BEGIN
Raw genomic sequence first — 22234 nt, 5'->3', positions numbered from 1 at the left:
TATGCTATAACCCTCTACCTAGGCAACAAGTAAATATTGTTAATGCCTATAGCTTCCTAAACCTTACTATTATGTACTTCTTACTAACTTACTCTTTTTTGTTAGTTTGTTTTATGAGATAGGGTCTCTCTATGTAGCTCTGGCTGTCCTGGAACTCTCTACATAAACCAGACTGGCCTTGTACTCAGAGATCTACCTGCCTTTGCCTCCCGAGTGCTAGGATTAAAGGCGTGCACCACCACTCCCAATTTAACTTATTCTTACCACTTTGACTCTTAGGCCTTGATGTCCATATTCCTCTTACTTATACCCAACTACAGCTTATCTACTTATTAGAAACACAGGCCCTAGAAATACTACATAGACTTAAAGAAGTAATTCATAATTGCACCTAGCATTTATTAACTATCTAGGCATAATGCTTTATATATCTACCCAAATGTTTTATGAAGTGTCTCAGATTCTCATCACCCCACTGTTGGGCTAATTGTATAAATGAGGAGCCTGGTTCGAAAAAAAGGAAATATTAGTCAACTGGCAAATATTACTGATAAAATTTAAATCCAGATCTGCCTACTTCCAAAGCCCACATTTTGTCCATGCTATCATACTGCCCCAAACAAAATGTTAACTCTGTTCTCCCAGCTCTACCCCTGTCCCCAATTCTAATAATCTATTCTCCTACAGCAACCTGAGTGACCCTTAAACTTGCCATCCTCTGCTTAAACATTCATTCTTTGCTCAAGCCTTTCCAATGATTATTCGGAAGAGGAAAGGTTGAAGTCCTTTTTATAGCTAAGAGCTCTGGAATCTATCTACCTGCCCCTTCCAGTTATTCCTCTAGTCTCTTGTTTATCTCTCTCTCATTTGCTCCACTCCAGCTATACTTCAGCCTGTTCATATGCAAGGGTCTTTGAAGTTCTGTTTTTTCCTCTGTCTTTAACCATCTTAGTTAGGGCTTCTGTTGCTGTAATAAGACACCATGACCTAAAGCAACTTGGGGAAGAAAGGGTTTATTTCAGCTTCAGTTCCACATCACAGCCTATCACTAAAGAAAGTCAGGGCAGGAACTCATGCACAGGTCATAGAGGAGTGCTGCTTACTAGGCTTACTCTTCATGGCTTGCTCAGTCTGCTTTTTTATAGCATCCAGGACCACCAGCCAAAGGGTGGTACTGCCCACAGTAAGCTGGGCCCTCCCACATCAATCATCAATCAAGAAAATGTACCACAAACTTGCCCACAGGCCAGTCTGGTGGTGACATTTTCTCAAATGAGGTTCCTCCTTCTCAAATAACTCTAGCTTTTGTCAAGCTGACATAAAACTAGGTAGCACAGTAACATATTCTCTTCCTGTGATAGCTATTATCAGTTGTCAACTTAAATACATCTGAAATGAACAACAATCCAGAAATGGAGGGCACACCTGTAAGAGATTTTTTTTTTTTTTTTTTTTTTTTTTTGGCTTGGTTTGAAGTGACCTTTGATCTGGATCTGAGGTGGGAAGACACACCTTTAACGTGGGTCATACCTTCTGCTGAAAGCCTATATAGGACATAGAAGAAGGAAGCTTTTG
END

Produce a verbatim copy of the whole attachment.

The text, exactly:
Raw genomic sequence first — 22234 nt, 5'->3', positions numbered from 1 at the left:
TATGCTATAACCCTCTACCTAGGCAACAAGTAAATATTGTTAATGCCTATAGCTTCCTAAACCTTACTATTATGTACTTCTTACTAACTTACTCTTTTTTGTTAGTTTGTTTTATGAGATAGGGTCTCTCTATGTAGCTCTGGCTGTCCTGGAACTCTCTACATAAACCAGACTGGCCTTGTACTCAGAGATCTACCTGCCTTTGCCTCCCGAGTGCTAGGATTAAAGGCGTGCACCACCACTCCCAATTTAACTTATTCTTACCACTTTGACTCTTAGGCCTTGATGTCCATATTCCTCTTACTTATACCCAACTACAGCTTATCTACTTATTAGAAACACAGGCCCTAGAAATACTACATAGACTTAAAGAAGTAATTCATAATTGCACCTAGCATTTATTAACTATCTAGGCATAATGCTTTATATATCTACCCAAATGTTTTATGAAGTGTCTCAGATTCTCATCACCCCACTGTTGGGCTAATTGTATAAATGAGGAGCCTGGTTCGAAAAAAAGGAAATATTAGTCAACTGGCAAATATTACTGATAAAATTTAAATCCAGATCTGCCTACTTCCAAAGCCCACATTTTGTCCATGCTATCATACTGCCCCAAACAAAATGTTAACTCTGTTCTCCCAGCTCTACCCCTGTCCCCAATTCTAATAATCTATTCTCCTACAGCAACCTGAGTGACCCTTAAACTTGCCATCCTCTGCTTAAACATTCATTCTTTGCTCAAGCCTTTCCAATGATTATTCGGAAGAGGAAAGGTTGAAGTCCTTTTTATAGCTAAGAGCTCTGGAATCTATCTACCTGCCCCTTCCAGTTATTCCTCTAGTCTCTTGTTTATCTCTCTCTCATTTGCTCCACTCCAGCTATACTTCAGCCTGTTCATATGCAAGGGTCTTTGAAGTTCTGTTTTTTCCTCTGTCTTTAACCATCTTAGTTAGGGCTTCTGTTGCTGTAATAAGACACCATGACCTAAAGCAACTTGGGGAAGAAAGGGTTTATTTCAGCTTCAGTTCCACATCACAGCCTATCACTAAAGAAAGTCAGGGCAGGAACTCATGCACAGGTCATAGAGGAGTGCTGCTTACTAGGCTTACTCTTCATGGCTTGCTCAGTCTGCTTTTTTATAGCATCCAGGACCACCAGCCAAAGGGTGGTACTGCCCACAGTAAGCTGGGCCCTCCCACATCAATCATCAATCAAGAAAATGTACCACAAACTTGCCCACAGGCCAGTCTGGTGGTGACATTTTCTCAAATGAGGTTCCTCCTTCTCAAATAACTCTAGCTTTTGTCAAGCTGACATAAAACTAGGTAGCACAGTAACATATTCTCTTCCTGTGATAGCTATTATCAGTTGTCAACTTAAATACATCTGAAATGAACAACAATCCAGAAATGGAGGGCACACCTGTAAGAGATTTTTTTTTTTTTTTTTTTTTTTTTTTGGCTTGGTTTGAAGTGACCTTTGATCTGGATCTGAGGTGGGAAGACACACCTTTAACGTGGGTCATACCTTCTGCTGAAAGCCTATATAGGACATAGAAGAAGGAAGCTTTTG